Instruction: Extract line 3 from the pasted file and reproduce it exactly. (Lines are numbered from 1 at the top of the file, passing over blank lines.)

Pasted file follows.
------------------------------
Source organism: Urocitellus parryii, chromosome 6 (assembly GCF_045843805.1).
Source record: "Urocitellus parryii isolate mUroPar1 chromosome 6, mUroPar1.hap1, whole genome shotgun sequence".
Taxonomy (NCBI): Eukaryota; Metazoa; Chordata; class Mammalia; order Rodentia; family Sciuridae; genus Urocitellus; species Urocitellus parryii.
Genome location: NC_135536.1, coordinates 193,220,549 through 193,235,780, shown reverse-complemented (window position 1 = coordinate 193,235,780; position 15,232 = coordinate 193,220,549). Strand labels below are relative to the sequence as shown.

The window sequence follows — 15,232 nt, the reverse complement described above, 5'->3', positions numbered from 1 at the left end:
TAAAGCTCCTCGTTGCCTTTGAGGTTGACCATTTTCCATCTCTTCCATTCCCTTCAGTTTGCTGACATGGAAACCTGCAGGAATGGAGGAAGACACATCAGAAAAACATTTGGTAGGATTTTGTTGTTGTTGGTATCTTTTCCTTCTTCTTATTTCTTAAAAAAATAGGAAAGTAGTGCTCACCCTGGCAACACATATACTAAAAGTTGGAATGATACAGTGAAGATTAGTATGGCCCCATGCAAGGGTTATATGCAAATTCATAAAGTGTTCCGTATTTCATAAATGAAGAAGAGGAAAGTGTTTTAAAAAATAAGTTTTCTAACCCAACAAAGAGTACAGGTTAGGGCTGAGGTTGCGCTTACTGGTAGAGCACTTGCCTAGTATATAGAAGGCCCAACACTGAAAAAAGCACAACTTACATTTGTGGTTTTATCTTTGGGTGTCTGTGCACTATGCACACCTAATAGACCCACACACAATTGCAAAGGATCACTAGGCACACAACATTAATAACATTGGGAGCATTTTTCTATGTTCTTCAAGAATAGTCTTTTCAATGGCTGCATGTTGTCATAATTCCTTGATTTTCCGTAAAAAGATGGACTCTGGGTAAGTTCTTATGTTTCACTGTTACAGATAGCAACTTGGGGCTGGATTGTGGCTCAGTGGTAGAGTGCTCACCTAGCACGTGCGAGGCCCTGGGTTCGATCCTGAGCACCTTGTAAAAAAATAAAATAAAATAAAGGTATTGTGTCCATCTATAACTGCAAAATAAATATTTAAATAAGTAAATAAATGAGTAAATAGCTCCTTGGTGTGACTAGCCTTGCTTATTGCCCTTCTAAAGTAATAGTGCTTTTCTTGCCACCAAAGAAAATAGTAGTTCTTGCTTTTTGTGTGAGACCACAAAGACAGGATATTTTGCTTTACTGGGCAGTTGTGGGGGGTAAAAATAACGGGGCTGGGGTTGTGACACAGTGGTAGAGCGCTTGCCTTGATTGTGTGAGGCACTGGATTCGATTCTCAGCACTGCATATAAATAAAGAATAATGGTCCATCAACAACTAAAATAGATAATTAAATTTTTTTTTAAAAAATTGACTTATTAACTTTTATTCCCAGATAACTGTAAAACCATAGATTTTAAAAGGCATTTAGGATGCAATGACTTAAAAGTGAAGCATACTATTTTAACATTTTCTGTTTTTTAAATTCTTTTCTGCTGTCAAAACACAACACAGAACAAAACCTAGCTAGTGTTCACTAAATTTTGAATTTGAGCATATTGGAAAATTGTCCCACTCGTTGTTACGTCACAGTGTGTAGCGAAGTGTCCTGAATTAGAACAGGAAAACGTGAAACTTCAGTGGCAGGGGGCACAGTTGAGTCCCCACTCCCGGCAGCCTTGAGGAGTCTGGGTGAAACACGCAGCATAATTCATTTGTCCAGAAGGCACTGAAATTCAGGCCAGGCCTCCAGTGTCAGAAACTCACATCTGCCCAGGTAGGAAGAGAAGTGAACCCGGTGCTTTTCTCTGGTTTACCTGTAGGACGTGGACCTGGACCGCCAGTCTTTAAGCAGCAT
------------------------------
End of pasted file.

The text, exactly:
Taxonomy (NCBI): Eukaryota; Metazoa; Chordata; class Mammalia; order Rodentia; family Sciuridae; genus Urocitellus; species Urocitellus parryii.